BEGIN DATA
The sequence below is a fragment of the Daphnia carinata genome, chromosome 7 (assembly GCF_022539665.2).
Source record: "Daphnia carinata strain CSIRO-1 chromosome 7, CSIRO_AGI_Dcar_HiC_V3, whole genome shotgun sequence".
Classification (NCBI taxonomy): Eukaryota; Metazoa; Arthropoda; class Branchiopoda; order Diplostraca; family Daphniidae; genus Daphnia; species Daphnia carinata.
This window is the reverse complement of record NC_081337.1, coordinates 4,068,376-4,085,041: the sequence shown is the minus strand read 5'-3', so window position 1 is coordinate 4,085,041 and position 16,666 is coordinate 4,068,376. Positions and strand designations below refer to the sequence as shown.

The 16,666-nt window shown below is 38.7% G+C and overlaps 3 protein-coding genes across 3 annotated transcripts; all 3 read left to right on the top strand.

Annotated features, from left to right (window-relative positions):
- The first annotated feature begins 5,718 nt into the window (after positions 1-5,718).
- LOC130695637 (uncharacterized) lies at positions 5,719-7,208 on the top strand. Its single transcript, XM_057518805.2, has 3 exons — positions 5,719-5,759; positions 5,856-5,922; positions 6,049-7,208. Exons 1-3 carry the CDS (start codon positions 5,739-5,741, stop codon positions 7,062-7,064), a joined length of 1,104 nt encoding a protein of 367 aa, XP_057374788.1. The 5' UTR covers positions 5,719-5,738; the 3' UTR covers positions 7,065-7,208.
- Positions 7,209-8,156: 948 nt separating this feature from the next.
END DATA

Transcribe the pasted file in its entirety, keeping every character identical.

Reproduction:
The sequence below is a fragment of the Daphnia carinata genome, chromosome 7 (assembly GCF_022539665.2).
Source record: "Daphnia carinata strain CSIRO-1 chromosome 7, CSIRO_AGI_Dcar_HiC_V3, whole genome shotgun sequence".
Classification (NCBI taxonomy): Eukaryota; Metazoa; Arthropoda; class Branchiopoda; order Diplostraca; family Daphniidae; genus Daphnia; species Daphnia carinata.
This window is the reverse complement of record NC_081337.1, coordinates 4,068,376-4,085,041: the sequence shown is the minus strand read 5'-3', so window position 1 is coordinate 4,085,041 and position 16,666 is coordinate 4,068,376. Positions and strand designations below refer to the sequence as shown.

The 16,666-nt window shown below is 38.7% G+C and overlaps 3 protein-coding genes across 3 annotated transcripts; all 3 read left to right on the top strand.

Annotated features, from left to right (window-relative positions):
- The first annotated feature begins 5,718 nt into the window (after positions 1-5,718).
- LOC130695637 (uncharacterized) lies at positions 5,719-7,208 on the top strand. Its single transcript, XM_057518805.2, has 3 exons — positions 5,719-5,759; positions 5,856-5,922; positions 6,049-7,208. Exons 1-3 carry the CDS (start codon positions 5,739-5,741, stop codon positions 7,062-7,064), a joined length of 1,104 nt encoding a protein of 367 aa, XP_057374788.1. The 5' UTR covers positions 5,719-5,738; the 3' UTR covers positions 7,065-7,208.
- Positions 7,209-8,156: 948 nt separating this feature from the next.